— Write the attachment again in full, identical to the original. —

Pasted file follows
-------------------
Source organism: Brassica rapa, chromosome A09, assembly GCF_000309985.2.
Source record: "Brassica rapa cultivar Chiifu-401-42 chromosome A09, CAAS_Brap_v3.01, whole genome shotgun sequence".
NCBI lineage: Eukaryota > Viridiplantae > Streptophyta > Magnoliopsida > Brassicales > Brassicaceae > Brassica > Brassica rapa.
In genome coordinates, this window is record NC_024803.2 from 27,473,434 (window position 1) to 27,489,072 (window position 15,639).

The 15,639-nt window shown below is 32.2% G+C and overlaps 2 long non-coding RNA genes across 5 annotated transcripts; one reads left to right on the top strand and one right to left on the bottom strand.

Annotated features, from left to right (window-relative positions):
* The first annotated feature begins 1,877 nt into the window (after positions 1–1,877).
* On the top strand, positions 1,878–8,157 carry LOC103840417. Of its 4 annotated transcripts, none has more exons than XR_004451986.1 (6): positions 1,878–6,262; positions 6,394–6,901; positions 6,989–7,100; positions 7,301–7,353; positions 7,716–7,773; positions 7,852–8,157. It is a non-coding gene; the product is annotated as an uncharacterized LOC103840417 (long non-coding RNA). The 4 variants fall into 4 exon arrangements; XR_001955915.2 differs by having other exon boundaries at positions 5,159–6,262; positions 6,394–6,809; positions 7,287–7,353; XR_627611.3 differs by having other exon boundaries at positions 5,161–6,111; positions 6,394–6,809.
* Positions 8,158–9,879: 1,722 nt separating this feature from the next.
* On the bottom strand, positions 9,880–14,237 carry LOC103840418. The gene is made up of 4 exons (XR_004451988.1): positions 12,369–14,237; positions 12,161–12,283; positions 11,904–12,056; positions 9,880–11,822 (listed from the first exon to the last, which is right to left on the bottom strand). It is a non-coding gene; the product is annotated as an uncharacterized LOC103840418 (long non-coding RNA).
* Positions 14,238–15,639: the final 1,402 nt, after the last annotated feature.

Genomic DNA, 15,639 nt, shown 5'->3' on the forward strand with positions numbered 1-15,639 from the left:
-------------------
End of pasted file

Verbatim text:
Source organism: Brassica rapa, chromosome A09, assembly GCF_000309985.2.
Source record: "Brassica rapa cultivar Chiifu-401-42 chromosome A09, CAAS_Brap_v3.01, whole genome shotgun sequence".
NCBI lineage: Eukaryota > Viridiplantae > Streptophyta > Magnoliopsida > Brassicales > Brassicaceae > Brassica > Brassica rapa.
In genome coordinates, this window is record NC_024803.2 from 27,473,434 (window position 1) to 27,489,072 (window position 15,639).

The 15,639-nt window shown below is 32.2% G+C and overlaps 2 long non-coding RNA genes across 5 annotated transcripts; one reads left to right on the top strand and one right to left on the bottom strand.

Annotated features, from left to right (window-relative positions):
* The first annotated feature begins 1,877 nt into the window (after positions 1–1,877).
* On the top strand, positions 1,878–8,157 carry LOC103840417. Of its 4 annotated transcripts, none has more exons than XR_004451986.1 (6): positions 1,878–6,262; positions 6,394–6,901; positions 6,989–7,100; positions 7,301–7,353; positions 7,716–7,773; positions 7,852–8,157. It is a non-coding gene; the product is annotated as an uncharacterized LOC103840417 (long non-coding RNA). The 4 variants fall into 4 exon arrangements; XR_001955915.2 differs by having other exon boundaries at positions 5,159–6,262; positions 6,394–6,809; positions 7,287–7,353; XR_627611.3 differs by having other exon boundaries at positions 5,161–6,111; positions 6,394–6,809.
* Positions 8,158–9,879: 1,722 nt separating this feature from the next.
* On the bottom strand, positions 9,880–14,237 carry LOC103840418. The gene is made up of 4 exons (XR_004451988.1): positions 12,369–14,237; positions 12,161–12,283; positions 11,904–12,056; positions 9,880–11,822 (listed from the first exon to the last, which is right to left on the bottom strand). It is a non-coding gene; the product is annotated as an uncharacterized LOC103840418 (long non-coding RNA).
* Positions 14,238–15,639: the final 1,402 nt, after the last annotated feature.

Genomic DNA, 15,639 nt, shown 5'->3' on the forward strand with positions numbered 1-15,639 from the left: